A former Mohegan Sun executive brought in as a consultant at Revel three months ago will replace Kevin DeSanctis at the helm of the beleaguered Atlantic City casino, officials said Wednesday.

Jeffrey Hartmann, a 22-year veteran of the gambling industry and former CEO of the Connecticut casino, will take over day-to-day operations as interim CEO, subject to regulatory approval, officials said.

DeSanctis has been inextricably associated with Revel since he was selected seven years ago by the property’s original financier to lead development of the $2.4 billion megaresort. He had served as Revel’s president, chief executive and chairman of the board.

The management shake-up comes as Revel, which has consistently placed in the bottom half of Atlantic City’s casino market in gambling revenue since it opened last year, prepares to file a prepackaged bankruptcy case. Creditors have agreed to swap more than $1 billion of debt for an equity stake in Revel.

“Having worked with Jeff for many years, I have no doubt he is the right person to lead Revel AC through the restructuring process and oversee day-to-day operations,” DeSanctis said in a news release. “Revel’s resort is the marquee asset in the Northeast, and with a right-sized balance sheet and under Jeff’s stewardship, I am confident that Revel is poised for success.”

Michael Garrity also will step down as chief investment officer as part of changes at the casino. DeSanctis and Garrity will retain control of Revel Group, the holding company that owns the Revel brand and will continue to license the name. Once the Chapter 11 case has been concluded, the holding firm will no longer be affiliated with Revel. DeSanctis and Garrity will still do work for the casino on “amenity projects,” officials said.

Revel’s New Jersey casino license, held by Revel Entertainment Group LLC, will transfer over to the new ownership group once the bankruptcy proceedings conclude and approval is granted by the state Casino Control Commission.

The casino said the Chapter 11 case is expected to be filed on or about March 22 and concluded by early summer. A restructuring agreement filed with the federal Securities and Exchange Commission had put the filing deadline at March 15. However, the company and its creditors could amend the agreement to change the date.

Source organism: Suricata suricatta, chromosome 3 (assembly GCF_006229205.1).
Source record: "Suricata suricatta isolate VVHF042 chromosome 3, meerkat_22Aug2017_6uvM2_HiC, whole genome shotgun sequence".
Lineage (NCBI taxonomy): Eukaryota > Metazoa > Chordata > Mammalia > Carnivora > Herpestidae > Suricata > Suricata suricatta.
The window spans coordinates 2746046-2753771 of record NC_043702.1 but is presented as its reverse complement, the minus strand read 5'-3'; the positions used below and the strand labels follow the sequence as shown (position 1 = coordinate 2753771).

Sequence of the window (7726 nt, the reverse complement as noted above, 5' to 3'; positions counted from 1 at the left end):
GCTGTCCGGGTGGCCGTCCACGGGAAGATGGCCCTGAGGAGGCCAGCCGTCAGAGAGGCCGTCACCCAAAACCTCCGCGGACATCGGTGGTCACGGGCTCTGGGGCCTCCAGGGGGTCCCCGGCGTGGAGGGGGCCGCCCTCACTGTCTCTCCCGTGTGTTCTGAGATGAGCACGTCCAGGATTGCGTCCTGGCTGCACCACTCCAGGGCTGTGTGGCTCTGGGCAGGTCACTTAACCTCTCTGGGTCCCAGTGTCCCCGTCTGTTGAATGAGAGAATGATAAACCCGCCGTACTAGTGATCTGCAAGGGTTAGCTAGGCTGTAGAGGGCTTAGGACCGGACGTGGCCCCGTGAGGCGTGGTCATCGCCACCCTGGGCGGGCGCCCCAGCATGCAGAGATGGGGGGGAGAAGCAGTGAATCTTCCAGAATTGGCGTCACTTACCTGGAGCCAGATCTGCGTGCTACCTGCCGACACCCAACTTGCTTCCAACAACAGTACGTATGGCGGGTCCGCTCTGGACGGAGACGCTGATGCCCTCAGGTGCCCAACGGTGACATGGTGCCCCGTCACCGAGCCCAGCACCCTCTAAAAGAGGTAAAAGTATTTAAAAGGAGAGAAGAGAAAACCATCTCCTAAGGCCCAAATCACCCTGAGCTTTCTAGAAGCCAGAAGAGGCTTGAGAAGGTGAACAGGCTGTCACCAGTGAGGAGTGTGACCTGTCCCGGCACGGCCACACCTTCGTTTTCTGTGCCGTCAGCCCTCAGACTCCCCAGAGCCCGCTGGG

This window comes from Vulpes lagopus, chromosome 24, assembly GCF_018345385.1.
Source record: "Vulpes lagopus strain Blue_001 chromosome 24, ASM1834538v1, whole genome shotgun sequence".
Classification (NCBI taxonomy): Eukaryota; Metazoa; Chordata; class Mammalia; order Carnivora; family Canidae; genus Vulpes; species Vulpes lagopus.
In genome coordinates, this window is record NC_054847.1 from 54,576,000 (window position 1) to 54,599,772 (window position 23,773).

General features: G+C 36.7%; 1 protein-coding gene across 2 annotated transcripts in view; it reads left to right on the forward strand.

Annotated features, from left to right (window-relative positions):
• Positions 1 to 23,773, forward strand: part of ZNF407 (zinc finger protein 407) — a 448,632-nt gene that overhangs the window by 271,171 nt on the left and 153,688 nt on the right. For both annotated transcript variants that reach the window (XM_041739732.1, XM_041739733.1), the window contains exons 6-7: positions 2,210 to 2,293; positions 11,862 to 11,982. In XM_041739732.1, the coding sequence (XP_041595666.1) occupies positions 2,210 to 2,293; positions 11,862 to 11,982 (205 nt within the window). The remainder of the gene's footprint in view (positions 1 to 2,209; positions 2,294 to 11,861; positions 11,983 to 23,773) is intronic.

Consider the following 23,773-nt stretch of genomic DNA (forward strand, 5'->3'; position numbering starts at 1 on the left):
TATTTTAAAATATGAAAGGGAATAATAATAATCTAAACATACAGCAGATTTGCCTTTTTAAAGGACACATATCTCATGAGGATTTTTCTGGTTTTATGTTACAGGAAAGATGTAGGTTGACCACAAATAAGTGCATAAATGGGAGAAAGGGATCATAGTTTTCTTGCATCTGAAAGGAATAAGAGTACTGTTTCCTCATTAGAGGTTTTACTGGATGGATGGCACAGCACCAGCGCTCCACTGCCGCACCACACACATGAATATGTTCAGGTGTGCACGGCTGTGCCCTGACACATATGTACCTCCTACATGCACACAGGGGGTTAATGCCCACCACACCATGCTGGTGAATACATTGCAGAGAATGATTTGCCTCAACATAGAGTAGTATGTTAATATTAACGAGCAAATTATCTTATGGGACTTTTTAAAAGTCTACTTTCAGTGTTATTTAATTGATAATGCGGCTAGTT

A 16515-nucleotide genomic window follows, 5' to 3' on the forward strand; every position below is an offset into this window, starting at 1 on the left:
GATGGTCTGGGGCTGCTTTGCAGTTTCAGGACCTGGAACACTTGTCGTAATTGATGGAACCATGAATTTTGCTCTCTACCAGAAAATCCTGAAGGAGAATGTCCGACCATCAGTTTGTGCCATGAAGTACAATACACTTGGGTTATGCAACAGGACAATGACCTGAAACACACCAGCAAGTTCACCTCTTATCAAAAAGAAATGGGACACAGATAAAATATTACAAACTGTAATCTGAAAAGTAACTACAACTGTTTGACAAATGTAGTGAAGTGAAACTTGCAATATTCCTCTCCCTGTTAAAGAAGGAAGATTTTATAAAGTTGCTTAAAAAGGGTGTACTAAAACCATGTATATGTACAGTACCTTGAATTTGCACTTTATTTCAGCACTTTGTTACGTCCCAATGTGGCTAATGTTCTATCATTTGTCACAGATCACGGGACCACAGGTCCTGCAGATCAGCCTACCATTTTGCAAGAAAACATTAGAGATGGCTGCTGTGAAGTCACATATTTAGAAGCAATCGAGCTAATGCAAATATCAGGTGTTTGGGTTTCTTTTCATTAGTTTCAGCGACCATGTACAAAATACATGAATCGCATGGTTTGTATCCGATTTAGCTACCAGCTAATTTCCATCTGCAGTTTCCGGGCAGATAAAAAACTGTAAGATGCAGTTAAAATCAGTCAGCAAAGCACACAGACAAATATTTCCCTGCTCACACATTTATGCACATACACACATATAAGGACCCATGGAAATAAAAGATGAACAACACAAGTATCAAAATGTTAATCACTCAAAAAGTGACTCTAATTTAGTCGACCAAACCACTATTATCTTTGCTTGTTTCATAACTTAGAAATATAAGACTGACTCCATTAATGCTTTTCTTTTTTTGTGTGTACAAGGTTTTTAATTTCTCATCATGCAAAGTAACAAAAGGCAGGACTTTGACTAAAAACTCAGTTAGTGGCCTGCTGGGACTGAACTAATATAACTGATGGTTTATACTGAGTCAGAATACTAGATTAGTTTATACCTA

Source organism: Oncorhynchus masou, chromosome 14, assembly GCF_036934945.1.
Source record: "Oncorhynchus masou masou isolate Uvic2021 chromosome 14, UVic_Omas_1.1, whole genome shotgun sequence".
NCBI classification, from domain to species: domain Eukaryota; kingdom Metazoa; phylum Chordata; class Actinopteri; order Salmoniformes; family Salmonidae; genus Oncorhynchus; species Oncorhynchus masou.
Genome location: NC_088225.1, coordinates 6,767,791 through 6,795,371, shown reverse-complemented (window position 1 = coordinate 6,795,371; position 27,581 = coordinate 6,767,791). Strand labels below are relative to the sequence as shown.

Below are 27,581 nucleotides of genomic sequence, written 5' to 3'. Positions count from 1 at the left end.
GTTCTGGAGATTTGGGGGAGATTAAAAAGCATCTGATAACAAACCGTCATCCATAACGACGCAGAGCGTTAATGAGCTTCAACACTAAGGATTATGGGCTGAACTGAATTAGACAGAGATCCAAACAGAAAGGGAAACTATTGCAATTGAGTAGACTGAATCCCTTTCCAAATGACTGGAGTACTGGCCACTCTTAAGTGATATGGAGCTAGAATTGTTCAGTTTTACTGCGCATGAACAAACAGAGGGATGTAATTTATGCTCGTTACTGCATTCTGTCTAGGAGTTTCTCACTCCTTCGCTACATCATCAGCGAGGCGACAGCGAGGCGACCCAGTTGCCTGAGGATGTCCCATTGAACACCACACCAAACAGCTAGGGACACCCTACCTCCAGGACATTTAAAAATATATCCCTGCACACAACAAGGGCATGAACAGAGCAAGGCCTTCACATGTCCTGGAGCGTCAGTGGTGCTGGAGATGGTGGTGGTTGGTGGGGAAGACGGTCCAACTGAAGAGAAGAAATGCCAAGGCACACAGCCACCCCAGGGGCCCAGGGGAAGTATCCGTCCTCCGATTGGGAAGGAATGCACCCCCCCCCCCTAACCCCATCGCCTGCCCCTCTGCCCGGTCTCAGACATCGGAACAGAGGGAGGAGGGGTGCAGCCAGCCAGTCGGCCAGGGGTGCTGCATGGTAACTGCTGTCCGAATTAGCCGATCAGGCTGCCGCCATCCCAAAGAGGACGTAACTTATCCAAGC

Revel has had a turbulent past, including the start of a recession and withdrawal of its chief financial backer, Morgan Stanley, in 2010, which left DeSanctis and Atlantic City with a half-completed casino building. But under DeSanctis’ guidance, Revel secured an additional $1.1 billion in construction financing in February 2011 with the help of Gov. Chris Christie, who supported the approval of $261 million in tax breaks for Revel over a 20-year period.

Michael Pollock, managing director of Spectrum Gaming Group, a Linwood-based casino consulting firm, said Revel’s switch to Hartmann will bring new insights and ideas to the megaresort.

“Jeff Hartmann has a different perspective, and that’s not a bad thing,” Pollock said. “He fully understands the Northeast market, arguably better than many of the executives in Atlantic City. On balance, to get that kind of perspective is a plus.”

Hartmann, who grew up in Voorhees, Camden County, and graduated from Rutgers University, is a certified public accountant who started out working for the consulting firm PricewaterhouseCoopers as an audit manager in New York City.

He later moved to Connecticut to begin working for Foxwoods casino and served as vice president of finance for five years there, before joining the Mohegan Tribal Gaming Authority as chief financial officer in 1996. He served as chief operating officer of the gaming authority before being named president and CEO of Mohegan Sun in 2011.

Mohegan Sun replaced Hartmann in October, about the same time the casino announced 300 or so employees were going to be laid off, according to news reports. In January, Hartmann went to work as a consultant at Revel, the company said.

“Revel is truly a unique resort destination,” Hartmann said in a statement. “I am deeply committed to ensuring that we operate our business as usual and emerge from this process positioned for long-term success.”

In departing from Revel, DeSanctis leaves behind a lucrative employment contract, earning $8.3 million in total compensation in 2011 — a base salary of $1 million, a $1.1 million bonus and stock awards worth nearly $6.2 million, Revel’s corporate filings show.

According to the latest restructuring agreement between Revel and its creditors filed with the SEC, any existing equity stake in Revel prior to the bankruptcy deal will be wiped out.

Among other personal perks received by DeSanctis was a $17,624 car allowance and $10,239 Revel paid toward his life insurance premiums. DeSanctis’ employment contract, which expires Feb. 29, 2016, notes the company will maintain a $5 million life insurance policy on him. DeSanctis is free to name the beneficiary of that policy.

Staff Writer Donald Wittkowski contributed to this report.

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